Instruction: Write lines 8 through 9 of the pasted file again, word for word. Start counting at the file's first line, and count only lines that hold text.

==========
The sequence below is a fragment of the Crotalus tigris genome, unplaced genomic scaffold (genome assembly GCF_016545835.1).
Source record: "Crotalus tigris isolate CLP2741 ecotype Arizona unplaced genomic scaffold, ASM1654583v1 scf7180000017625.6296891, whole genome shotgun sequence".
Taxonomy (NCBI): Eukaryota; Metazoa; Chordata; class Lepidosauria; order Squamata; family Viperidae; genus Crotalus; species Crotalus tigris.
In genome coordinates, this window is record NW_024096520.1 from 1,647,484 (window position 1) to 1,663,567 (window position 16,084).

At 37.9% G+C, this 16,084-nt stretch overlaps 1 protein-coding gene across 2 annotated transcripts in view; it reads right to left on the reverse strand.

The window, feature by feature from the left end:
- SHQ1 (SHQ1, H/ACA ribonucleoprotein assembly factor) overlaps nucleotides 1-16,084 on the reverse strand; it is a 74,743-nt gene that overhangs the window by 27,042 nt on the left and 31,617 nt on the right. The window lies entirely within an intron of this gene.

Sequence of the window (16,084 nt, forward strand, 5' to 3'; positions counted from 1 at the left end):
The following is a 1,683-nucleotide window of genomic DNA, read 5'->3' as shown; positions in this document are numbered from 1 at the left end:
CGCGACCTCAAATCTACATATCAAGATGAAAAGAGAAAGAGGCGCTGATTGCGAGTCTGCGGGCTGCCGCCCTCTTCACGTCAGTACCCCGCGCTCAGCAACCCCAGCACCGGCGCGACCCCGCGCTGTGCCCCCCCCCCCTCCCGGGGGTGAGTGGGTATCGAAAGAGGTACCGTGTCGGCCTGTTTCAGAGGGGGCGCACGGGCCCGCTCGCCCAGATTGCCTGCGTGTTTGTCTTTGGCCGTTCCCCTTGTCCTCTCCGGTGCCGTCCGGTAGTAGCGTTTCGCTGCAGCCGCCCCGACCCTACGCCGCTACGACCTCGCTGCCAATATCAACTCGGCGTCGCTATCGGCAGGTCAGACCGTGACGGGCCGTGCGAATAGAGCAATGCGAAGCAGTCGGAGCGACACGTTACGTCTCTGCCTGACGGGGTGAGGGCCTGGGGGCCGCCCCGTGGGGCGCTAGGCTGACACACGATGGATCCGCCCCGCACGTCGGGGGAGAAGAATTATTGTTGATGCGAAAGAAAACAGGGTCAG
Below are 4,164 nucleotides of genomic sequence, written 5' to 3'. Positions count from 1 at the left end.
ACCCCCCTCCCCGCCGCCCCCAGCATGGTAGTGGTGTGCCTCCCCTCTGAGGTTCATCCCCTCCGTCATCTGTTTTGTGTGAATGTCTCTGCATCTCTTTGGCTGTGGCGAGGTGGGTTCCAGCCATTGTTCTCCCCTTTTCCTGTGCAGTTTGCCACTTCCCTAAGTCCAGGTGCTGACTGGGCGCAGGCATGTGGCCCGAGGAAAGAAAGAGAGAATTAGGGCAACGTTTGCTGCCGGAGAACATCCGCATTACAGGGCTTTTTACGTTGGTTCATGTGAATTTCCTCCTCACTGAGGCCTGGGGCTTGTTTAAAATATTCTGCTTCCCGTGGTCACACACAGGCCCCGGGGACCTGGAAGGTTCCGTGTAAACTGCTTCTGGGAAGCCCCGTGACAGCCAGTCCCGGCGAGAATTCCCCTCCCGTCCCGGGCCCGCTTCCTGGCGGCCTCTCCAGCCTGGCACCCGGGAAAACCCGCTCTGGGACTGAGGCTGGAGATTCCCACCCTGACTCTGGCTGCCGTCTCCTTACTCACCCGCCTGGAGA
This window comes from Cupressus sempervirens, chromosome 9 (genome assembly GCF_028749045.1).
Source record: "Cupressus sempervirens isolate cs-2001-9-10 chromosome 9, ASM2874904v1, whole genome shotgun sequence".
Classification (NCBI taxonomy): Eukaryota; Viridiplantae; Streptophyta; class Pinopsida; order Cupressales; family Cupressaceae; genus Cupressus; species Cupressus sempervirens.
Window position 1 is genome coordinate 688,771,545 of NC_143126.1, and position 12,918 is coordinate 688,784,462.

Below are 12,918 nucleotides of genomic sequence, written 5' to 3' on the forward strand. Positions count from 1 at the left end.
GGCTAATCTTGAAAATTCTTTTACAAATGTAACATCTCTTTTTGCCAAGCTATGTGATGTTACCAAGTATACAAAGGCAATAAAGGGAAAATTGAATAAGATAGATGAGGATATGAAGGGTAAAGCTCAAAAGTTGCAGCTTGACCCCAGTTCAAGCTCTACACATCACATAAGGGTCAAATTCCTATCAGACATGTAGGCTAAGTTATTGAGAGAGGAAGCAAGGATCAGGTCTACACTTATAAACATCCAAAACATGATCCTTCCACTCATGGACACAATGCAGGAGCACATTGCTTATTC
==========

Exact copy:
Sequence of the window (16,084 nt, forward strand, 5' to 3'; positions counted from 1 at the left end):
The following is a 1,683-nucleotide window of genomic DNA, read 5'->3' as shown; positions in this document are numbered from 1 at the left end: